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What Happens When You Get a DUI in Texas?

5 min read
Philip Ahn, Attorney

by Philip Ahn, Attorney

A first-time DUI conviction in Texas will typically result in a license suspension and fines of up to $2,000. If other circumstances of your DUI are not in your favor, the consequences can be more severe.

If you are arrested in Texas for driving with an alcohol level that is over the legal limit (0.8%), you will be facing DUI charges. Note that it may only take a few drinks for your blood alcohol level to exceed the legal limit. This is why it’s always best to have someone else drive you home or call a taxi if you’ve had anything to drink. 

First-time DUI offenses in Texas are classified as a misdemeanor. This means that unless there are aggravating circumstances to your case, you will not do any jail time. However, your license will most likely be suspended and there may be more long-term repercussions for your offense.

To have a clear idea of what charges you are looking at and what you can do to minimize your sentence and avoid jail time, you will need to consult a DUI attorney. Note that even though the penalties for a first-time DUI may seem quite light, they can quickly escalate to something more serious.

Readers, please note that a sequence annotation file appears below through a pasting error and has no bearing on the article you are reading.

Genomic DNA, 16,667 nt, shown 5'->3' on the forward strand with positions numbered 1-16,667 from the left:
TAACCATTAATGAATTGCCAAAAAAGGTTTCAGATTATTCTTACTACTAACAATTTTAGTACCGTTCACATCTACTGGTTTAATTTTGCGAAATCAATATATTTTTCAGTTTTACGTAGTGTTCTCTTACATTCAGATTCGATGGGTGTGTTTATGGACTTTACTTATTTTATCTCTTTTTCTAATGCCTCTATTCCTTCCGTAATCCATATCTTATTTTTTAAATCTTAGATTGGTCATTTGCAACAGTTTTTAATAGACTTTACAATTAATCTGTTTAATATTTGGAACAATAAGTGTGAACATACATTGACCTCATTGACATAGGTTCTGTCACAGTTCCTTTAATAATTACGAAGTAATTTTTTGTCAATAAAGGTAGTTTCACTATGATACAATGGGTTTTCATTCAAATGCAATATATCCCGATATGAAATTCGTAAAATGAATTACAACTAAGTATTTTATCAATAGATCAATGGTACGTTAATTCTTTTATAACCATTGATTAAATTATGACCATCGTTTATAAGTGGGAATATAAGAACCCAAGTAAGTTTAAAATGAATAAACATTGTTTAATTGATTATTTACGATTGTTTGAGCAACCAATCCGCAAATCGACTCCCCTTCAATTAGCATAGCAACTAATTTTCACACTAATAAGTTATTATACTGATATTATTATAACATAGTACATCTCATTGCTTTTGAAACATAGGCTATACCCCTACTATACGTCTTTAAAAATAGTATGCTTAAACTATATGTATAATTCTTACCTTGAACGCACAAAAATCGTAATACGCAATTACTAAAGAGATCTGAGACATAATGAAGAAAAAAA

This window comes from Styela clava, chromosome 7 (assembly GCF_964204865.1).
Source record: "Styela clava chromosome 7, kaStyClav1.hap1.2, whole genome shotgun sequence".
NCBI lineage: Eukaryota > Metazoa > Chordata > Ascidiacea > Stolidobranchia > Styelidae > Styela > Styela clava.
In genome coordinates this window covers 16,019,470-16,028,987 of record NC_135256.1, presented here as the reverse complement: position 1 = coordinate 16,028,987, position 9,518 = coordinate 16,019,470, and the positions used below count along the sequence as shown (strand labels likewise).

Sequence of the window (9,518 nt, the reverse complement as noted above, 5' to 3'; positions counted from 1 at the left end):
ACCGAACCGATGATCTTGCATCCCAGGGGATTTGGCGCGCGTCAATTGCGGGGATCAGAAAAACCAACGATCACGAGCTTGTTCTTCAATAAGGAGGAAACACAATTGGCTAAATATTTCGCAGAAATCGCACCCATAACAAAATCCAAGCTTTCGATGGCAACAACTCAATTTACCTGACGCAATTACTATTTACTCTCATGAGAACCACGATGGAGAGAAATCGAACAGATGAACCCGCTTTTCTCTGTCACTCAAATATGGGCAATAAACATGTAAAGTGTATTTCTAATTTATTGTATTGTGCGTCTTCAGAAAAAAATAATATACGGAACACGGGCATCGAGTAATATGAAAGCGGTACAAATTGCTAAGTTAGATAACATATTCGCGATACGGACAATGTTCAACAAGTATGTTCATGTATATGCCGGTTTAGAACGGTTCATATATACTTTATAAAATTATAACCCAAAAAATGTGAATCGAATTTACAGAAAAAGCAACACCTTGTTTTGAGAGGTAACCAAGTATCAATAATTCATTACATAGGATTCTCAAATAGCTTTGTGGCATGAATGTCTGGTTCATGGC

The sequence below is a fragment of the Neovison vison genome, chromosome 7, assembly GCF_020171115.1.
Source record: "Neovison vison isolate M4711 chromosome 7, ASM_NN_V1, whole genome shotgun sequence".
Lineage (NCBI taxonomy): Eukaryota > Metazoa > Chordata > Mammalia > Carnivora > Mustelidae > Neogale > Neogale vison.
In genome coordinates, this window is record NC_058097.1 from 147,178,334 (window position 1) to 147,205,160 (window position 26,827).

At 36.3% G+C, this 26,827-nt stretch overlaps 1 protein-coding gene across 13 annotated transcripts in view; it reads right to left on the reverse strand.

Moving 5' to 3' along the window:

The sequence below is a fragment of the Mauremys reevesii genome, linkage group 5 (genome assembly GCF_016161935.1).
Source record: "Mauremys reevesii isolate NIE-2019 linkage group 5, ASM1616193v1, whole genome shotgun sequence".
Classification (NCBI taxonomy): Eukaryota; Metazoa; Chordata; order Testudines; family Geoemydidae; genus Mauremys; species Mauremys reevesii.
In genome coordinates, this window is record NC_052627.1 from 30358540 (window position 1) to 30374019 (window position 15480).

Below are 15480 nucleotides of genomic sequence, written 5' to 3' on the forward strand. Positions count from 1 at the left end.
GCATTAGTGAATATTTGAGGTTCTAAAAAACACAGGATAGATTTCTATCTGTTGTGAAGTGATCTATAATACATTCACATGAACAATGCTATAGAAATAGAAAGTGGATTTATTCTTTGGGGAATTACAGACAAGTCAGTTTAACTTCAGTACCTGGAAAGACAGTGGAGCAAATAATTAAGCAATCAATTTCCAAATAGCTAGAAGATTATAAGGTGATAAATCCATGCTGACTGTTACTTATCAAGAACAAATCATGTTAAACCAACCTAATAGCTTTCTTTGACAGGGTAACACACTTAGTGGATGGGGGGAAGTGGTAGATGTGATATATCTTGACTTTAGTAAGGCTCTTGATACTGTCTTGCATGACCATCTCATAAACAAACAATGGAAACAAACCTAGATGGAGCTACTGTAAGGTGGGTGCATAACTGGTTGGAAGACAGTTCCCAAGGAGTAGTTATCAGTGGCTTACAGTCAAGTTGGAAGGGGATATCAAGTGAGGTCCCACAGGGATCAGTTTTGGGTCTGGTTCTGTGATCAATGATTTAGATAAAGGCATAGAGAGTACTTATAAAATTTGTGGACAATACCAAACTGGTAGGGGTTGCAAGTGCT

What Are the Consequences of a First DUI in Texas?

If you’ve been charged with a DUI for the first time, you may be looking at the following sentencing options:

  • Up to $2,000 in fines
  • From three to 180 days of jail time
  • A suspension of your driver’s license (for up to two years)
  • The requirement to attend a DUI school or a similar education program
  • The requirement to use an ignition interlock device (IID)

However, even if this is your first DUI, your penalty may be elevated under specific circumstances. For instance, if your blood alcohol is higher than 0.15%,  if you had a minor in your car at the time of the offense, if you were speeding, etc. your charges for the DUI may be enhanced. This will also be the case if this is not your first offense.